Then I happened across an open warehouse door and when I looked in, it was stacked floor to ceiling with art. Huge pieces of art framed in faux leather and gilt, representing many genres ... colorful impressionist landscapes, nudes, abstracts, florals. Pallets of plastic-wrapped frames waited on the sidewalks. The past few years have been a challenging time for artists, but here were stacks of paintings waiting to be delivered. It boggled my mind so I wandered into the warehouse trying to find someone to talk to but it was quiet, no one but me and hundreds, maybe thousands of frames, framed canvases and those waiting to be framed. I youhooed and finally a woman appeared, cell-phone in hand. She was friendly, apparently middle eastern from her accent, and, when I asked, she said they sold to businesses, hotels and interior designers.
Her phone rang again before I could ask more so I wandered around for a few more minutes and noticed the "Made in China" signs on most of the boxes. After I left, that warehouse haunted me as I thought of the thousands of artists toiling away in their studios, unsold canvases stacking up, while this warehouse delivers cheap art into the waiting arms of hotels and businesses who want the impression of art on their walls. Then I also thought of the thousands of people in China working most likely in sweat-shop conditions making "art" on an assembly line.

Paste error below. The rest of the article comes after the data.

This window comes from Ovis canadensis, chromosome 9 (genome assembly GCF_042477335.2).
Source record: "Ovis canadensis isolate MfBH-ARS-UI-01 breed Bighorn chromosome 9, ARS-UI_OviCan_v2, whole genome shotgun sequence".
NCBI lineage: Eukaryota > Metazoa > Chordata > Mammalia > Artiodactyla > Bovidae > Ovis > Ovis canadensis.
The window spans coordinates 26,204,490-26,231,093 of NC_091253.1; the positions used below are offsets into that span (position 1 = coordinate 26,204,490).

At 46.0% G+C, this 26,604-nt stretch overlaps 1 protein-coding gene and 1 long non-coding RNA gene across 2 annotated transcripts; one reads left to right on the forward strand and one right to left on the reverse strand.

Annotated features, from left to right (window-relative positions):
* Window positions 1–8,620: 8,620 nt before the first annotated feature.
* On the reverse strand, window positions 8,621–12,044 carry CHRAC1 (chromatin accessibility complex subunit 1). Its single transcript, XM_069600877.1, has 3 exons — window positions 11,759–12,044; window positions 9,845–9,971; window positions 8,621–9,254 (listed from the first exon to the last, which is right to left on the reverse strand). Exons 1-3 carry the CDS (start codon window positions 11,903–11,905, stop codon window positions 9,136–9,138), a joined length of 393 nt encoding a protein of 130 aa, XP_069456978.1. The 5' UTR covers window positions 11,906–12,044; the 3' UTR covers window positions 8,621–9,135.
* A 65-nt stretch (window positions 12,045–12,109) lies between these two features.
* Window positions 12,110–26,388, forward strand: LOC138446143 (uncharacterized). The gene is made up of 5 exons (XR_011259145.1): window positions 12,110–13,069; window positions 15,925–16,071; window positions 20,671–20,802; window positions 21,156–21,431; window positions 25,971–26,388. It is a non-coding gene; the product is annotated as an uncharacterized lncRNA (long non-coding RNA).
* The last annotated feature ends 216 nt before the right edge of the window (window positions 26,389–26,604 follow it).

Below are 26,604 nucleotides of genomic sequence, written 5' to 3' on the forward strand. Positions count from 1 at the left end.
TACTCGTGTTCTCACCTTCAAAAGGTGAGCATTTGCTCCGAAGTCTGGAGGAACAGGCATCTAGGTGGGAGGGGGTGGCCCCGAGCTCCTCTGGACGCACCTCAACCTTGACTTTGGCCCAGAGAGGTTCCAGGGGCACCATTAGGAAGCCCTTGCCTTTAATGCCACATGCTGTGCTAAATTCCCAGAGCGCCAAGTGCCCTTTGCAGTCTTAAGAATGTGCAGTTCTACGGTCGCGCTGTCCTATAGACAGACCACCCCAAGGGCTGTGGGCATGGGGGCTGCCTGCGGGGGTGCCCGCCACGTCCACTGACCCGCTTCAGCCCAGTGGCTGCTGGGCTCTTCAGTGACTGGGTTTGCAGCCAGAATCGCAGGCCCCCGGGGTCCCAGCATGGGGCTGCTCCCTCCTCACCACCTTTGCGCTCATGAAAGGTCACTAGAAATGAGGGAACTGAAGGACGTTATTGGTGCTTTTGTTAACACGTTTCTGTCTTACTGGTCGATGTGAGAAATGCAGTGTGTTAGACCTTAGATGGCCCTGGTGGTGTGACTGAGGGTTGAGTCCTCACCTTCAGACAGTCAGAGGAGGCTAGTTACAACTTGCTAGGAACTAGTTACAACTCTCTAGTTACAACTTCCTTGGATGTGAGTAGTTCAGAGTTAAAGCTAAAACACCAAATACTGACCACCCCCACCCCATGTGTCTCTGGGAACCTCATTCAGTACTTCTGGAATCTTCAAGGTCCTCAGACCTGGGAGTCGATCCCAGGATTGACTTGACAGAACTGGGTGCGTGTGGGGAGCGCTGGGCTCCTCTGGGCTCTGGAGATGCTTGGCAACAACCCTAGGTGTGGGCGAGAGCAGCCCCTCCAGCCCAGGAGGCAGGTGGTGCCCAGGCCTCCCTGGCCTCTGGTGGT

The topic of "what is art?" is a popular one and this experience made me wonder about it once again. The company name on this warehouse was Garber Corp with a tagline of "Fine Art & Accessories," apparently claiming the designation of "art" for their product. It also made me wonder about our values. It's easy to be irritated at the businesses across the country that are buying cheap art instead of supporting their local artists. But that made me remember a walk through WalMart where I saw an aisle rack of sparkly $5 shoes.
Do we really need fake art and throw-away shoes? What happens to us when we fill our lives with cheap knock-offs?